The first part of this section is across the dry lake bed and I dropped the hammer following familiar tracks from last year. The big block really shines here and we pass a couple of slower cars with ease. After the lakebed comes to the silt beds and I do my best to find a firm path around them vowing to not get stuck this year. We picked our way around the silt and get back on the course line and I’m feeling good to put the silt behind us.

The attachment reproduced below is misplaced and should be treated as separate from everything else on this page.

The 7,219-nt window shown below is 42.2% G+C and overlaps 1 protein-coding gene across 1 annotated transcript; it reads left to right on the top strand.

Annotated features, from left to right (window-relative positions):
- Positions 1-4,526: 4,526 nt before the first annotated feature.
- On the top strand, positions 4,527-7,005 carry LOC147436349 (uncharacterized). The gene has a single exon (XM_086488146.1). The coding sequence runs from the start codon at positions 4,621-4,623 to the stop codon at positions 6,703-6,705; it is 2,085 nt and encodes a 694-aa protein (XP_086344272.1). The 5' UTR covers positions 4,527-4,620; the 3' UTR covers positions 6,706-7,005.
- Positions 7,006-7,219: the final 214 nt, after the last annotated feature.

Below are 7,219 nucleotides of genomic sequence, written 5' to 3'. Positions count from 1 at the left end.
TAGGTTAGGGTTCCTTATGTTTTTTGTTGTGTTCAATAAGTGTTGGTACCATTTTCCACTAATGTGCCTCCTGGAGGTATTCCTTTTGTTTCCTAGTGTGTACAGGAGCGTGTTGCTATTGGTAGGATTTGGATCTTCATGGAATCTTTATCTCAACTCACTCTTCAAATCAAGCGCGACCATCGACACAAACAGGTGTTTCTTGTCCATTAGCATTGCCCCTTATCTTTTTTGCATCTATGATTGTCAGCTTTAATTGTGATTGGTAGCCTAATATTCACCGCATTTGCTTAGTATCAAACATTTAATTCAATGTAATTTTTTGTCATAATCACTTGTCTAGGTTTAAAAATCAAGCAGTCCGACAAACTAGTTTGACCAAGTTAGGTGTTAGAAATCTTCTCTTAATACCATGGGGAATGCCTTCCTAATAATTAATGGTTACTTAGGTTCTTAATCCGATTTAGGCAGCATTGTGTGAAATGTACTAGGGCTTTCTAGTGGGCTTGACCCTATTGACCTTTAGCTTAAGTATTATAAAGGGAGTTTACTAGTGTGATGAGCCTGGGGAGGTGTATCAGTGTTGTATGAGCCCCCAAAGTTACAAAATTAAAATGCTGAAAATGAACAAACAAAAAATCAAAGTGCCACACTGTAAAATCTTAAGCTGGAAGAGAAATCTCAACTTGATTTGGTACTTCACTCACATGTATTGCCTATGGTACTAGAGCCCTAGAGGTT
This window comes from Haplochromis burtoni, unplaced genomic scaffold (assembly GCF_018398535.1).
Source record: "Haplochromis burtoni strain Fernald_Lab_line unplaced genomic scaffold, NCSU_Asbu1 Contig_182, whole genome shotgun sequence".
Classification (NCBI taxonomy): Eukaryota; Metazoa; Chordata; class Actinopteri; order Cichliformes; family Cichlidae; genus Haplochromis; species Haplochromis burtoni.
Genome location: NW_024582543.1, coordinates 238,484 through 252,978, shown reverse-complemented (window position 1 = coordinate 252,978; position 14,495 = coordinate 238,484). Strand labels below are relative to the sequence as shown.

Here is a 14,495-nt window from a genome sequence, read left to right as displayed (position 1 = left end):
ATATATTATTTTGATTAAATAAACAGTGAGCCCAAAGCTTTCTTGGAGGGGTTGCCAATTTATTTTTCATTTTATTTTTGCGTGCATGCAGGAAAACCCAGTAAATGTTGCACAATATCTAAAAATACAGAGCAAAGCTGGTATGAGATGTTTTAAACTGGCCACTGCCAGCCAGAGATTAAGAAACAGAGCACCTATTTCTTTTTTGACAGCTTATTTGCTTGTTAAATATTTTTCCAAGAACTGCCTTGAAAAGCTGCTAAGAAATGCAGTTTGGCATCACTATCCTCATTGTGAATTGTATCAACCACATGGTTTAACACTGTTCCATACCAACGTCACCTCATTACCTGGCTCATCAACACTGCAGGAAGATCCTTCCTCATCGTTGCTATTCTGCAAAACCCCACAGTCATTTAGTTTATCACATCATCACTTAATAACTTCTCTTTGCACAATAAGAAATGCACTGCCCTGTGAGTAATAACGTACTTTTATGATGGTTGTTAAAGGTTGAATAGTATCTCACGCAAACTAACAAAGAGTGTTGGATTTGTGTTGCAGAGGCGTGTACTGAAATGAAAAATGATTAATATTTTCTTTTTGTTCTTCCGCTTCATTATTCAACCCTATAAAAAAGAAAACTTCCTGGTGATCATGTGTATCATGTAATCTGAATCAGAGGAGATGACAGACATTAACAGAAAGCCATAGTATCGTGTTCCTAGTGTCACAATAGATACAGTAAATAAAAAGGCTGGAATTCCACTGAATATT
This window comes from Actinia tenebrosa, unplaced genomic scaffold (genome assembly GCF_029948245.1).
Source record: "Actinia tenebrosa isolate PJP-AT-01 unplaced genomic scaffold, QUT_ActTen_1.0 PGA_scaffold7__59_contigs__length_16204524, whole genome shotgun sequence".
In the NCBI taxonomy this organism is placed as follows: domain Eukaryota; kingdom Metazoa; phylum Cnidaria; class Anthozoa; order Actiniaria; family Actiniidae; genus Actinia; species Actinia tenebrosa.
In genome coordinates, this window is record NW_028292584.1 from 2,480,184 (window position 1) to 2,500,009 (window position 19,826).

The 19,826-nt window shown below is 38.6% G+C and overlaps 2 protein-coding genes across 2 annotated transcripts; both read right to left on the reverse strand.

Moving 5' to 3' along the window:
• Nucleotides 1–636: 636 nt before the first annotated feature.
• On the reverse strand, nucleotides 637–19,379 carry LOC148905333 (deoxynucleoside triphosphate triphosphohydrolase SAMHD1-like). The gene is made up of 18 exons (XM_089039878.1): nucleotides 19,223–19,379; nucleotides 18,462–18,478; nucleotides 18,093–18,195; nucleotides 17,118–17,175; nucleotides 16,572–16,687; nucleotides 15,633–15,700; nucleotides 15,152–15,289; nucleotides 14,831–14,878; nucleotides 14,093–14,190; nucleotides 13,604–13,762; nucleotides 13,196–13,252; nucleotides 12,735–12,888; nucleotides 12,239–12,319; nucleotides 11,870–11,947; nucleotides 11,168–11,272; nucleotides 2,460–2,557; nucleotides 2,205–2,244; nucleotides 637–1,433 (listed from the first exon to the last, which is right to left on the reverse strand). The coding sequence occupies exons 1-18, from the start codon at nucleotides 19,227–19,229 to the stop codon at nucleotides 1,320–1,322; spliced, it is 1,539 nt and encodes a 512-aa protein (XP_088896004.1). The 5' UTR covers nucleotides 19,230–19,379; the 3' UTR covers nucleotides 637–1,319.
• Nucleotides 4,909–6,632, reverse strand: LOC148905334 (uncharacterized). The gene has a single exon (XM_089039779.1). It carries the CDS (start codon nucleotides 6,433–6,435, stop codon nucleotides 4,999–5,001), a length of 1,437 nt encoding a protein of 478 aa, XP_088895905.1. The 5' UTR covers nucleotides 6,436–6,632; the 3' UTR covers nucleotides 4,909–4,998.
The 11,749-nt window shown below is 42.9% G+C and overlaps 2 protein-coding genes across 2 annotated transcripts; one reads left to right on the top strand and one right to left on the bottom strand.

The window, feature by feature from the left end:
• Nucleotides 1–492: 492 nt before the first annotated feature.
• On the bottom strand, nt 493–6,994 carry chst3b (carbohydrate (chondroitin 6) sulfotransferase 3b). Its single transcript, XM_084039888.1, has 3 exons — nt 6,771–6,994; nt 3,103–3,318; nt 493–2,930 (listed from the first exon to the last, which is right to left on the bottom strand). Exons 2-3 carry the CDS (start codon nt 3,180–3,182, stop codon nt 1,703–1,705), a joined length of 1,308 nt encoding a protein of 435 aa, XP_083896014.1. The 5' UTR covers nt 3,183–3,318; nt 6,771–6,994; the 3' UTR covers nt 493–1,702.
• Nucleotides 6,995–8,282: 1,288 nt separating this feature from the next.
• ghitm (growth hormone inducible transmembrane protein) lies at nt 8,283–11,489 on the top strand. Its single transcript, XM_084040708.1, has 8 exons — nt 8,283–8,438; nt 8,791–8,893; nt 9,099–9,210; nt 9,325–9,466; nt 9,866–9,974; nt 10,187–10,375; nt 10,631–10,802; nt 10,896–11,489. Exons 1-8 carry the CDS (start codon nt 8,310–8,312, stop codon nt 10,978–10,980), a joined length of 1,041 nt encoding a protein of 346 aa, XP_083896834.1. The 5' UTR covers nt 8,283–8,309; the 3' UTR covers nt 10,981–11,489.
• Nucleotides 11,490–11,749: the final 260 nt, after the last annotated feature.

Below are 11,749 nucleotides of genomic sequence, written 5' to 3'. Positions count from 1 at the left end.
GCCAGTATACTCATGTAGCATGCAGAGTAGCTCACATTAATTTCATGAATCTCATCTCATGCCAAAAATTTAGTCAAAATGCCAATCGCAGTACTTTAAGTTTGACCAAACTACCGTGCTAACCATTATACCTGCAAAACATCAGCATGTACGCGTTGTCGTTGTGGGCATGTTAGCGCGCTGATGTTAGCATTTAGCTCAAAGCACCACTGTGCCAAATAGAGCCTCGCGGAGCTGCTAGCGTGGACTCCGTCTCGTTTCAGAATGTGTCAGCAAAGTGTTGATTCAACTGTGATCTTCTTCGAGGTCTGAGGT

It’s somewhere in here that John says he has a problem. The Leadnav system has shut down. I try to coach him on how to restart it as I drive but it’s not working and now somehow we are off course again. I stop and try to get the Leadnav system working again but all I could get was Siri asking how she could help me. No matter how much I yelled at her through the helmet she wouldn’t cooperate so I checked out the GPS and the roadbook. I showed John where we were in a relationship with the course and showed him which note was coming up next in the roadbook hoping he could then keep us on course. We make it back on the course only to get offline a few more times until we make our way onto the main road. We’re flying now making a great time on the graded gravel road which suddenly turned to pavement. Oops, John missed the note to stay on a parallel dirt road so we hop off the pavement and onto the graded trail alongside. It was winding back and forth and was really a lot of fun. We can see San Felipe coming up fast and now we have to be ready for the many speed zones through town. As we get to the beginning of the first speed zone our tracker once again says nothing failing again to warn us. Now we notice another problem and that’s we have no idea how fast we are going. The tracker unit is supposed to display our speed but it’s blank. The Leadnav is down and we don’t have our speed on the GPS display. So we err on the side of caution and do the best we can to stay under 25 mph. When we get to the end of the first speed zone I put the hammer down only to now have the tracker say we are in a speed zone. What the heck? Oh well, I say, let’s just go by the roadbook and forget about the darn so far useless tracker. We make our way to the finish line at the end of the first day stoked to have the physical lead in our class.